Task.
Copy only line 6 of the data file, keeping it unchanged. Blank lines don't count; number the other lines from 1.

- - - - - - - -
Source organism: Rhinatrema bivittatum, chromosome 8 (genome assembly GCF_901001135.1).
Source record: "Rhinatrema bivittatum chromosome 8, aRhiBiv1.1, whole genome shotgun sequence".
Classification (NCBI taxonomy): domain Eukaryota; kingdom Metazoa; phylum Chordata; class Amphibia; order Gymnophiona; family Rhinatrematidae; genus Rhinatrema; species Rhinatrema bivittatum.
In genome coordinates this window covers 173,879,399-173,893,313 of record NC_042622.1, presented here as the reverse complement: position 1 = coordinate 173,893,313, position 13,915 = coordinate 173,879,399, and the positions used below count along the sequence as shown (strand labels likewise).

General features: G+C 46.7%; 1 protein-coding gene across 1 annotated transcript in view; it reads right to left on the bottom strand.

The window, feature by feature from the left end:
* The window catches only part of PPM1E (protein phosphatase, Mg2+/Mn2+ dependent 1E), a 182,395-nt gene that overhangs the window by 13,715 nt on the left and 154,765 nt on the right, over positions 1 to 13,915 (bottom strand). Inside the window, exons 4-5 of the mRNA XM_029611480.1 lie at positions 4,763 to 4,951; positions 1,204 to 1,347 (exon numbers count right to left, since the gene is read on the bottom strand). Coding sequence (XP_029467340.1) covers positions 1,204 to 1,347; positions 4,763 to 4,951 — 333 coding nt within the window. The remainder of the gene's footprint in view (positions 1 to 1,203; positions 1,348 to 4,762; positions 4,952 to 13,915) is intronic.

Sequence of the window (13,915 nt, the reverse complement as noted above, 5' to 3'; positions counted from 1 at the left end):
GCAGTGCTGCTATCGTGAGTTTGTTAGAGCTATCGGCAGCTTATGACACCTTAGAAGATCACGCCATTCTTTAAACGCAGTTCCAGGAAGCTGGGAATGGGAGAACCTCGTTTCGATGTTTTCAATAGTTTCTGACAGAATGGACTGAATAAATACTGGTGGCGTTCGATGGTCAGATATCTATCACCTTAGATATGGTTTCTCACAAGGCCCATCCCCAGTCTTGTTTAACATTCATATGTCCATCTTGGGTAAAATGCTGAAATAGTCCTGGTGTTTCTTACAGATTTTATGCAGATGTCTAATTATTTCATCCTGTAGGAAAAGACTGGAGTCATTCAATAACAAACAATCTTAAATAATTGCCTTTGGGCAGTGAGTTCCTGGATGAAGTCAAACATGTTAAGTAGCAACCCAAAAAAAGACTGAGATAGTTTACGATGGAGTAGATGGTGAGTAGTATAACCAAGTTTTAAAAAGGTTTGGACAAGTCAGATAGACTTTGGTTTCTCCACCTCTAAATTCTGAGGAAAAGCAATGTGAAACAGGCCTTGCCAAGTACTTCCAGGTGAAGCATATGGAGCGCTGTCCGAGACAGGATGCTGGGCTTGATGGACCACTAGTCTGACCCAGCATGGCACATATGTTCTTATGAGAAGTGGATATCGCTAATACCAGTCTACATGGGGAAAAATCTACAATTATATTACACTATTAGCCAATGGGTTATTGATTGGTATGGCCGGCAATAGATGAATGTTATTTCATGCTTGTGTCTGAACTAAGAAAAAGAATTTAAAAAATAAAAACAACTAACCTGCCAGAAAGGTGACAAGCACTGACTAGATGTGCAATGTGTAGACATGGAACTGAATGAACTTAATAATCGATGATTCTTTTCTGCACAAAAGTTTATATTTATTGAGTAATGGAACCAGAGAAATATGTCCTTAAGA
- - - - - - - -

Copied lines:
The window, feature by feature from the left end: